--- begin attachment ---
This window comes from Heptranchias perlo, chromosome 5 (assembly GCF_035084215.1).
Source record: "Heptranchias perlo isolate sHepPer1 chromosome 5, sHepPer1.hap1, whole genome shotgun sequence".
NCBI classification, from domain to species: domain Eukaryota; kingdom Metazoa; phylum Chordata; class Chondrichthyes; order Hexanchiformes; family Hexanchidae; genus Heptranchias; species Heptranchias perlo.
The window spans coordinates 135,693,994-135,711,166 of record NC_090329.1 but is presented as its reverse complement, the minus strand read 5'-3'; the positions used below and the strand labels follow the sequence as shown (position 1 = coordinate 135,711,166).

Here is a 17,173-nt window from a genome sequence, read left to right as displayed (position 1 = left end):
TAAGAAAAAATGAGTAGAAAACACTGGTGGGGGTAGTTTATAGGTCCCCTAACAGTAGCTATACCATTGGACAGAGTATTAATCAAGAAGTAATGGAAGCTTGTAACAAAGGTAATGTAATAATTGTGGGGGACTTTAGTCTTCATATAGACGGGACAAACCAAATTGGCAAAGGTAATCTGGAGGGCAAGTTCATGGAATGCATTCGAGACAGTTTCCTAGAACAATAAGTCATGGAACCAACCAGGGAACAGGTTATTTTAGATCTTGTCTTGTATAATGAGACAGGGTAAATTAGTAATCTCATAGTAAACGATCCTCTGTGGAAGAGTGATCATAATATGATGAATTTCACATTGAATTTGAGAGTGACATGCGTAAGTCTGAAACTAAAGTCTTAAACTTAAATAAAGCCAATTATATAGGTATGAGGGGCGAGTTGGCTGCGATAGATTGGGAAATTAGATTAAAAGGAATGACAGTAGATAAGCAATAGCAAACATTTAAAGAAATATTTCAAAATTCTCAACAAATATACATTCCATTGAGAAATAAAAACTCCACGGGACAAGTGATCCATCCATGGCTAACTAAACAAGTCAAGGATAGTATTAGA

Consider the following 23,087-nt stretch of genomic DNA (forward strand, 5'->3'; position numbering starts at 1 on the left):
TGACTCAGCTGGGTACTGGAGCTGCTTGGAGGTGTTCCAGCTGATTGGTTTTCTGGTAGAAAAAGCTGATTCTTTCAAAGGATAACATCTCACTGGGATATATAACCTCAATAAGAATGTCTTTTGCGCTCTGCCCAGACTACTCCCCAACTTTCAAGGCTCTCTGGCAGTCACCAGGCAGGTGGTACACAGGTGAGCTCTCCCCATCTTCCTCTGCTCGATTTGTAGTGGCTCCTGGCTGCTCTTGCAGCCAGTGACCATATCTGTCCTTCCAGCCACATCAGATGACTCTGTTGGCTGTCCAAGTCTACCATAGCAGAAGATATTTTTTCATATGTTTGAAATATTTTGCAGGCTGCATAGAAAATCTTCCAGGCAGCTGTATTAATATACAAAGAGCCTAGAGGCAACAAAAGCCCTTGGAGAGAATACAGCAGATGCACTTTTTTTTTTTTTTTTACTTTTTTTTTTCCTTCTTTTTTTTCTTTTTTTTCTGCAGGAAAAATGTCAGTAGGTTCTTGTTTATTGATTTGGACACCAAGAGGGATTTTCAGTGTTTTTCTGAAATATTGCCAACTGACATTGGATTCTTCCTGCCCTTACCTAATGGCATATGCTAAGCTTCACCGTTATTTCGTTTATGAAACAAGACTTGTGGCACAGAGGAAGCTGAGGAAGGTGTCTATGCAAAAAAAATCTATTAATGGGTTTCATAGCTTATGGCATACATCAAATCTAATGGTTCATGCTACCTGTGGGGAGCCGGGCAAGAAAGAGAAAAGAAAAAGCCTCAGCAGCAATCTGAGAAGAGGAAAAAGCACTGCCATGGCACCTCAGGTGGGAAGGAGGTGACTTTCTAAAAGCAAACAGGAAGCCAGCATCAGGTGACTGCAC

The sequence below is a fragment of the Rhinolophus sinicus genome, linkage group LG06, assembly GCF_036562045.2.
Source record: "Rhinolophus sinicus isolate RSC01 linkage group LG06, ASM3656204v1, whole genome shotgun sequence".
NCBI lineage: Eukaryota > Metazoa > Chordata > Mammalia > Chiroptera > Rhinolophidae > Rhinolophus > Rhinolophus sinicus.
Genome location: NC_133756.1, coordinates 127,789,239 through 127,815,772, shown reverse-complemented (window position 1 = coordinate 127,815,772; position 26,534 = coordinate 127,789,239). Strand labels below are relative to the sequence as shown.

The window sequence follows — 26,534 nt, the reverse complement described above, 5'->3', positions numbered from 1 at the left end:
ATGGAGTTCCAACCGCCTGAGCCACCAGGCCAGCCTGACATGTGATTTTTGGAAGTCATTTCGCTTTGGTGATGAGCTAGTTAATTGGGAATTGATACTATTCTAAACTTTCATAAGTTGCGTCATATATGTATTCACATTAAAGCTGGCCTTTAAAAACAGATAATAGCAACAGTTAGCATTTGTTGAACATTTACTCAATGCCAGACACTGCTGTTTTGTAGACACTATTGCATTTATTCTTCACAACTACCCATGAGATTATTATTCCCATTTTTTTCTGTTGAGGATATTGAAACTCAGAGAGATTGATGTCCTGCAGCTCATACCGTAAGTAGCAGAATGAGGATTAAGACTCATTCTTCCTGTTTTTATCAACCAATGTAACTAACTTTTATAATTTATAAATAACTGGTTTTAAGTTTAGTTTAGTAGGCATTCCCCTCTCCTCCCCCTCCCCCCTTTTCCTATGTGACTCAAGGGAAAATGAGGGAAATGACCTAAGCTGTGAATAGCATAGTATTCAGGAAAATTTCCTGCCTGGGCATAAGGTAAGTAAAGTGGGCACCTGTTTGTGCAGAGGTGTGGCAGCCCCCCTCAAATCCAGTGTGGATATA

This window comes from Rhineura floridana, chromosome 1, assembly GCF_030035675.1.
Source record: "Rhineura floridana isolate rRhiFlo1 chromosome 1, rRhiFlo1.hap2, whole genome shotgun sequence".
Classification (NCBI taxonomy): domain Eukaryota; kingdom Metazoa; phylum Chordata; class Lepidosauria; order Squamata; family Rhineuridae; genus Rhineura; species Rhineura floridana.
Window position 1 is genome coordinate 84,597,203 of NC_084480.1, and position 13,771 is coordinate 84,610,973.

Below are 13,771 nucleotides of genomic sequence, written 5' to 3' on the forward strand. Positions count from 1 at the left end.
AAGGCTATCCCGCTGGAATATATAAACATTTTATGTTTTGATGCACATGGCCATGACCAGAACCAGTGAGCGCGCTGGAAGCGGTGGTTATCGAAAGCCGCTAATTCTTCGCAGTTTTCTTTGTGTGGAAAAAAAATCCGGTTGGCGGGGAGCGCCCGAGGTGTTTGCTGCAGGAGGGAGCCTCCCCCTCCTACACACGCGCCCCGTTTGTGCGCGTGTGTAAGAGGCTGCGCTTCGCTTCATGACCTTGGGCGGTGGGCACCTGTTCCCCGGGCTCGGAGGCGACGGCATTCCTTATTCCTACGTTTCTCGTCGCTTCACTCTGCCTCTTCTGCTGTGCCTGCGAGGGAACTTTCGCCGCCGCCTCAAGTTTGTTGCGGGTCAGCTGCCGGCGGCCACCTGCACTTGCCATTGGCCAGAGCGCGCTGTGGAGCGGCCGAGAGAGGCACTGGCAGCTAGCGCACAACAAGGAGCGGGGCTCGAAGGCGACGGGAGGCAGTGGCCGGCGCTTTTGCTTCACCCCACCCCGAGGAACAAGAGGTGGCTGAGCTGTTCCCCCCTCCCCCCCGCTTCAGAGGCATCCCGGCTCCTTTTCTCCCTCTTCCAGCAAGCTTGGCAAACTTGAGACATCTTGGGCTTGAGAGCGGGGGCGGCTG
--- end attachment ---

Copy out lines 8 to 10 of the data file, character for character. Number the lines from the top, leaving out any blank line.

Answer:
TGACTCAGCTGGGTACTGGAGCTGCTTGGAGGTGTTCCAGCTGATTGGTTTTCTGGTAGAAAAAGCTGATTCTTTCAAAGGATAACATCTCACTGGGATATATAACCTCAATAAGAATGTCTTTTGCGCTCTGCCCAGACTACTCCCCAACTTTCAAGGCTCTCTGGCAGTCACCAGGCAGGTGGTACACAGGTGAGCTCTCCCCATCTTCCTCTGCTCGATTTGTAGTGGCTCCTGGCTGCTCTTGCAGCCAGTGACCATATCTGTCCTTCCAGCCACATCAGATGACTCTGTTGGCTGTCCAAGTCTACCATAGCAGAAGATATTTTTTCATATGTTTGAAATATTTTGCAGGCTGCATAGAAAATCTTCCAGGCAGCTGTATTAATATACAAAGAGCCTAGAGGCAACAAAAGCCCTTGGAGAGAATACAGCAGATGCACTTTTTTTTTTTTTTTTACTTTTTTTTTTCCTTCTTTTTTTTCTTTTTTTTCTGCAGGAAAAATGTCAGTAGGTTCTTGTTTATTGATTTGGACACCAAGAGGGATTTTCAGTGTTTTTCTGAAATATTGCCAACTGACATTGGATTCTTCCTGCCCTTACCTAATGGCATATGCTAAGCTTCACCGTTATTTCGTTTATGAAACAAGACTTGTGGCACAGAGGAAGCTGAGGAAGGTGTCTATGCAAAAAAAATCTATTAATGGGTTTCATAGCTTATGGCATACATCAAATCTAATGGTTCATGCTACCTGTGGGGAGCCGGGCAAGAAAGAGAAAAGAAAAAGCCTCAGCAGCAATCTGAGAAGAGGAAAAAGCACTGCCATGGCACCTCAGGTGGGAAGGAGGTGACTTTCTAAAAGCAAACAGGAAGCCAGCATCAGGTGACTGCAC

The sequence below is a fragment of the Rhinolophus sinicus genome, linkage group LG06, assembly GCF_036562045.2.
Source record: "Rhinolophus sinicus isolate RSC01 linkage group LG06, ASM3656204v1, whole genome shotgun sequence".